New Books–April 2012

New Books–April 2012

Complete New Book List

April 2012

The Founders’ Key: The Divine and Natural Connection Between the Declaration and the Constitution and What We Risk By Losing It, by Larry P Arnn. Today the integrity and unity of the Declaration of Independence and the Constitution are under attack by the progressive political movement. As a result their influence has been diminished and their meaning obscured.

Do Historical Matters Matter to Faith? A Critical Appraisal of Modern and Postmodern Approaches to Scripture, edited by James K. Hoffmeier and Dennis R. Magaray. Essays written by an international team of scholars affirming the historic, Christian view of Holy Scripture.

Called to Controversy: The Unlikely Story of Moishe Rosen and the Founding of Jews for Jesus, by Ruth Rosen.

Magnify the Lord: Luke 1:46-55, by Martyn Lloyd-Jones. Meditations on the Incarnation.

Journeys of Faith: Evangelicalism, Eastern Orthodoxy, Catholicism, and Anglicanism, edited by Robert Plummer. Explores the theological migrations taking place within the church today from one faith tradition to another. Four recent converts to one of the faith traditions named in the title describe their new faith traditions and their journey to them, followed by a response from a representative of the faith tradition they left. For example, Francis Beckwith describes his conversion from Evangelicalism to Catholicism, with a response from Gregg Allison, while Chris Castaldo describes his conversion from Catholicism to Evangelicalism, with a response by Brad Gregory. The other two faith traditions examined are Eastern Orthodoxy (Wilbur Ellsworth, with response by Craig Blaising) and Anglicanism (Lyle Dorsett, with response by Robert A. Peterson).

I, Charles Darwin: Being the Journal of His Visitation to Earth in the Year 2009, by Nickell John Romjue. An imaginary account of Darwin returning to earth and being faced with the dire results of scientific naturalism having eroded belief in the Creator God of history, which was replaced by a belief in existence as an accident of blind nature in a meaningless universe.

The Gospel as Center: Renewing Our Faith and Reforming Our Ministry Practices, edited by D.A. Carson and Timothy Keller. The Gospel Coalition is a movement dedicated to a Scripture-based reformation of ministry practices and the centrality of the gospel, and its members stand united under the conviction that what holds us together is worth fighting for. In addition to the editors, contributors to this volume include Philip Graham Ryken, Kevin DeYoung, Thabiti Anyabwile, Sam Storms, J. Ligon Duncan, and others.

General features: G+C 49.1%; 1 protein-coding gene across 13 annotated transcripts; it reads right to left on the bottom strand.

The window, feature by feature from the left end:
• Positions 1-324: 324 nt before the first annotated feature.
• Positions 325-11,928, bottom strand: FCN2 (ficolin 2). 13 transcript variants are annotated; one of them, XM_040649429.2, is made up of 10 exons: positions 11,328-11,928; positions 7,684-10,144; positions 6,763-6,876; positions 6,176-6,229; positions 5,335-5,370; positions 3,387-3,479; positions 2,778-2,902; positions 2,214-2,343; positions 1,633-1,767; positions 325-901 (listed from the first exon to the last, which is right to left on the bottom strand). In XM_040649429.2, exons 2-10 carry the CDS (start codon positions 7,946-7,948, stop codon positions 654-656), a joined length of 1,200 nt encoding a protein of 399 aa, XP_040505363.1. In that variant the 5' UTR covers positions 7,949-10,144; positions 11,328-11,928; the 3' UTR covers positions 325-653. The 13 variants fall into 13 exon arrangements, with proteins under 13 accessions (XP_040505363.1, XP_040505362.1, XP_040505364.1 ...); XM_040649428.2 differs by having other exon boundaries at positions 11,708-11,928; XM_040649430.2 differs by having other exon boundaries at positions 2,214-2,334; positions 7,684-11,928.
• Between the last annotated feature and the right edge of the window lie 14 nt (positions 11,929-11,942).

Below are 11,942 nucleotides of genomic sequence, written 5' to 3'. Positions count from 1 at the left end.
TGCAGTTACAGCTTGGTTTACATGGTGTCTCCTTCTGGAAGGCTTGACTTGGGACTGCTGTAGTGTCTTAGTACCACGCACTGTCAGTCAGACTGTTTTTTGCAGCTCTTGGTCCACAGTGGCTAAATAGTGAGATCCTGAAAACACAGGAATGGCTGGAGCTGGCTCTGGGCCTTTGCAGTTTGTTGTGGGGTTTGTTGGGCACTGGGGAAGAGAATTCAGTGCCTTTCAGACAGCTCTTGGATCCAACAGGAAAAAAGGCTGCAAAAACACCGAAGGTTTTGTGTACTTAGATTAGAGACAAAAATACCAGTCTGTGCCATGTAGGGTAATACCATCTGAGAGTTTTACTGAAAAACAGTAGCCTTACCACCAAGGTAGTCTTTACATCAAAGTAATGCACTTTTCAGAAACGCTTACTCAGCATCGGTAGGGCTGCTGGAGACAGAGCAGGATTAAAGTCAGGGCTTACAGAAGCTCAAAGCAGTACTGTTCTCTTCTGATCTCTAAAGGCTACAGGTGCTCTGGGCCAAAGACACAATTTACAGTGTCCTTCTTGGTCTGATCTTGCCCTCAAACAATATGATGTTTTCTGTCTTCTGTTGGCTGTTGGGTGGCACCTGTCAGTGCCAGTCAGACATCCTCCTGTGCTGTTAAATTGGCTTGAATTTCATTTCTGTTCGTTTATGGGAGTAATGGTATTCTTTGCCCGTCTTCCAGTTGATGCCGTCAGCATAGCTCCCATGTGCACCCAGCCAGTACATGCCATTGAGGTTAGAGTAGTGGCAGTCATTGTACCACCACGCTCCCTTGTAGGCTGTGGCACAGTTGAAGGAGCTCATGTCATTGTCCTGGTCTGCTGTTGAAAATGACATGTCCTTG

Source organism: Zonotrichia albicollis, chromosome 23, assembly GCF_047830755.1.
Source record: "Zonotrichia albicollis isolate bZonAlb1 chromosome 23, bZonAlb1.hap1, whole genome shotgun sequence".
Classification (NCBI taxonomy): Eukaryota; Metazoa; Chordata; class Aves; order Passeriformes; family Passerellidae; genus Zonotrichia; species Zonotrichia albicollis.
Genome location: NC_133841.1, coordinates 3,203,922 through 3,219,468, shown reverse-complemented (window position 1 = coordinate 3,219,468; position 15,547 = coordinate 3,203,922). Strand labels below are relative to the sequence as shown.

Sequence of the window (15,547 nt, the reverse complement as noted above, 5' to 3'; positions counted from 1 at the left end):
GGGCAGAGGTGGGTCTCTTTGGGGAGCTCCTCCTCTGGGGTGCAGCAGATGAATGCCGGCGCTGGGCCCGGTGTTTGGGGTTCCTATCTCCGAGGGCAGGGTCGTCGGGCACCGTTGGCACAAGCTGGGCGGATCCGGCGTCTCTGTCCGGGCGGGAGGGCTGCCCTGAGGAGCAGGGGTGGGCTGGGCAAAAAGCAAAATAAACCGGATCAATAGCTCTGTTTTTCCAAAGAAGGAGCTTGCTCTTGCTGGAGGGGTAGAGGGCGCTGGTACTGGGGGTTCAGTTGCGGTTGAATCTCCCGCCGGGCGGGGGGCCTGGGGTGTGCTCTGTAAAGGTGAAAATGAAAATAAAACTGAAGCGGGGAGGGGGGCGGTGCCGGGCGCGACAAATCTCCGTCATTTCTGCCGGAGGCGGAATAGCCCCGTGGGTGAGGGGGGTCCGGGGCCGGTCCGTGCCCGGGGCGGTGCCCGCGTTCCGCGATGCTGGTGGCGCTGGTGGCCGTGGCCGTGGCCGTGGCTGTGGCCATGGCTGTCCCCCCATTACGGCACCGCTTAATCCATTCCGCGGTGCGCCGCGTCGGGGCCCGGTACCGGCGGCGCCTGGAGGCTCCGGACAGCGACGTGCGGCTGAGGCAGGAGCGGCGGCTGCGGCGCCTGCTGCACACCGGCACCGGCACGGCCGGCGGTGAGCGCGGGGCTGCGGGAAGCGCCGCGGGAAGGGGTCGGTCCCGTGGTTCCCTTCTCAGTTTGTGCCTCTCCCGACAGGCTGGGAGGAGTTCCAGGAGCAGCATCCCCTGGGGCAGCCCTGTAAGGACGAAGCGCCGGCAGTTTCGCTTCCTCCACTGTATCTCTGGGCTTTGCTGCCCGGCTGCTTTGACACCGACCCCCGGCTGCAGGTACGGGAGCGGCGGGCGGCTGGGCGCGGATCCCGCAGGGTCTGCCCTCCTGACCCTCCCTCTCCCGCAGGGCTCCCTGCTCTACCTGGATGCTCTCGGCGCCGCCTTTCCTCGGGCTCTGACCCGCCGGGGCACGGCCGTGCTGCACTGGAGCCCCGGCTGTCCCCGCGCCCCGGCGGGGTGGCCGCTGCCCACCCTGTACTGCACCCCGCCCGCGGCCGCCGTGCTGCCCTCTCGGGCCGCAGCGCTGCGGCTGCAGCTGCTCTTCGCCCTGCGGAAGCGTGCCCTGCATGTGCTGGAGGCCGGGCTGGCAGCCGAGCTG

Heroes and Monsters: An Honest Look at the Struggle Within All of Us, by Josh James Riebock. According to the publisher’s description: “If you are grappling with life’s inconsistencies and trials, if you’re searching for an encounter with something real, if you’re craving a story that is just a little bit odd, then this book is a fresh and exhilarating perspective on the uneven nature of life and the equally uneven people who inhabit it”.

The Four: A Survey of the Gospels, by Peter J. Leithart. A very unique survey of the Gospels, which begins with a chapter on “The New Covenant” which lays out Israel’s history up through John the Baptist, including the prophetic accounts in the book of Daniel. When it gets to the Gospels, Leithart emphasizes their themes and types, and explains the OT prophecies that intertwine with these apostolic books.

Warfield on the Christian Life: Living in the Light of the Gospel, by Fred G. Zaspel (Theologians on the Christian Life). First in a new series on the views of prominent Christian theologians on living the Christian life. Princeton theologian Warfield is know as one of America’s leading theologians, second only to Jonathan Edwards.

The Genesis of Science: How the Christian Middle Ages Launched the Scientific Revolution, by James Hannam. As a physicist and historian of science, Hannam dispels some long-lived myths, and shows how the so-called “Dark
Ages” weren’t so dark at all. In fact, without the scholarship of the Middle Ages, modern science simply would not exist. In contradiction to popular wisdom, the Middle Ages were a time of one intellectual triumph after another and the Church played an important part. The starting point for all natural philosophy was that nature had been created by God, and nature followed the rules that God had ordained for it. And because God was consistent and not capricious, experience and observation would be rewarded.